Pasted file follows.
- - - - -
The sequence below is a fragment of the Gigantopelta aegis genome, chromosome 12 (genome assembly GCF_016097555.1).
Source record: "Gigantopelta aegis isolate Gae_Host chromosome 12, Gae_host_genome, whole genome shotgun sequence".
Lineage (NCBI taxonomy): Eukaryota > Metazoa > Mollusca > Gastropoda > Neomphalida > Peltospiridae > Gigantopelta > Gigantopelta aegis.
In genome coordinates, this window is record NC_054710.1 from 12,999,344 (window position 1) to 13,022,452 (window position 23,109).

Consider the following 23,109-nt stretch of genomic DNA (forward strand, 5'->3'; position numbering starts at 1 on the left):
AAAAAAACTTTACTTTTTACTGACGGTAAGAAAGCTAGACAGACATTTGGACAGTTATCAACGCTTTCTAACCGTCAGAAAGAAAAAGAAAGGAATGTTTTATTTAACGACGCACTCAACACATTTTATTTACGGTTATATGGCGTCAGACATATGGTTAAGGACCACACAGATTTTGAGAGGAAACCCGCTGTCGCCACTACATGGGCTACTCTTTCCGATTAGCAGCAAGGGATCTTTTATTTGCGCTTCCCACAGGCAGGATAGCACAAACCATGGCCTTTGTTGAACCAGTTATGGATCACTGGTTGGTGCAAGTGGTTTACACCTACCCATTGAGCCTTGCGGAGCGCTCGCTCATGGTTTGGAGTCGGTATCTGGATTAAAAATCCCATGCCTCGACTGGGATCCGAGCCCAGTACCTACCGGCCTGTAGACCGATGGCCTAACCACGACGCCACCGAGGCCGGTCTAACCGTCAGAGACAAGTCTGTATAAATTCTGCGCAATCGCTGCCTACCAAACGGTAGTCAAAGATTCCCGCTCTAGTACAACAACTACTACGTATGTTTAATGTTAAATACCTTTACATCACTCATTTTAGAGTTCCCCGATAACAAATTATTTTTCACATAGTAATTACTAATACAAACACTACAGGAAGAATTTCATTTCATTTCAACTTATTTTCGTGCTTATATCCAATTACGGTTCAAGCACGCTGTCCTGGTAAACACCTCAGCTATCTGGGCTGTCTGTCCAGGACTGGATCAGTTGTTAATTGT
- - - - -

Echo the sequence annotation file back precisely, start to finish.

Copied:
The sequence below is a fragment of the Gigantopelta aegis genome, chromosome 12 (genome assembly GCF_016097555.1).
Source record: "Gigantopelta aegis isolate Gae_Host chromosome 12, Gae_host_genome, whole genome shotgun sequence".
Lineage (NCBI taxonomy): Eukaryota > Metazoa > Mollusca > Gastropoda > Neomphalida > Peltospiridae > Gigantopelta > Gigantopelta aegis.
In genome coordinates, this window is record NC_054710.1 from 12,999,344 (window position 1) to 13,022,452 (window position 23,109).

Consider the following 23,109-nt stretch of genomic DNA (forward strand, 5'->3'; position numbering starts at 1 on the left):
AAAAAAACTTTACTTTTTACTGACGGTAAGAAAGCTAGACAGACATTTGGACAGTTATCAACGCTTTCTAACCGTCAGAAAGAAAAAGAAAGGAATGTTTTATTTAACGACGCACTCAACACATTTTATTTACGGTTATATGGCGTCAGACATATGGTTAAGGACCACACAGATTTTGAGAGGAAACCCGCTGTCGCCACTACATGGGCTACTCTTTCCGATTAGCAGCAAGGGATCTTTTATTTGCGCTTCCCACAGGCAGGATAGCACAAACCATGGCCTTTGTTGAACCAGTTATGGATCACTGGTTGGTGCAAGTGGTTTACACCTACCCATTGAGCCTTGCGGAGCGCTCGCTCATGGTTTGGAGTCGGTATCTGGATTAAAAATCCCATGCCTCGACTGGGATCCGAGCCCAGTACCTACCGGCCTGTAGACCGATGGCCTAACCACGACGCCACCGAGGCCGGTCTAACCGTCAGAGACAAGTCTGTATAAATTCTGCGCAATCGCTGCCTACCAAACGGTAGTCAAAGATTCCCGCTCTAGTACAACAACTACTACGTATGTTTAATGTTAAATACCTTTACATCACTCATTTTAGAGTTCCCCGATAACAAATTATTTTTCACATAGTAATTACTAATACAAACACTACAGGAAGAATTTCATTTCATTTCAACTTATTTTCGTGCTTATATCCAATTACGGTTCAAGCACGCTGTCCTGGTAAACACCTCAGCTATCTGGGCTGTCTGTCCAGGACTGGATCAGTTGTTAATTGT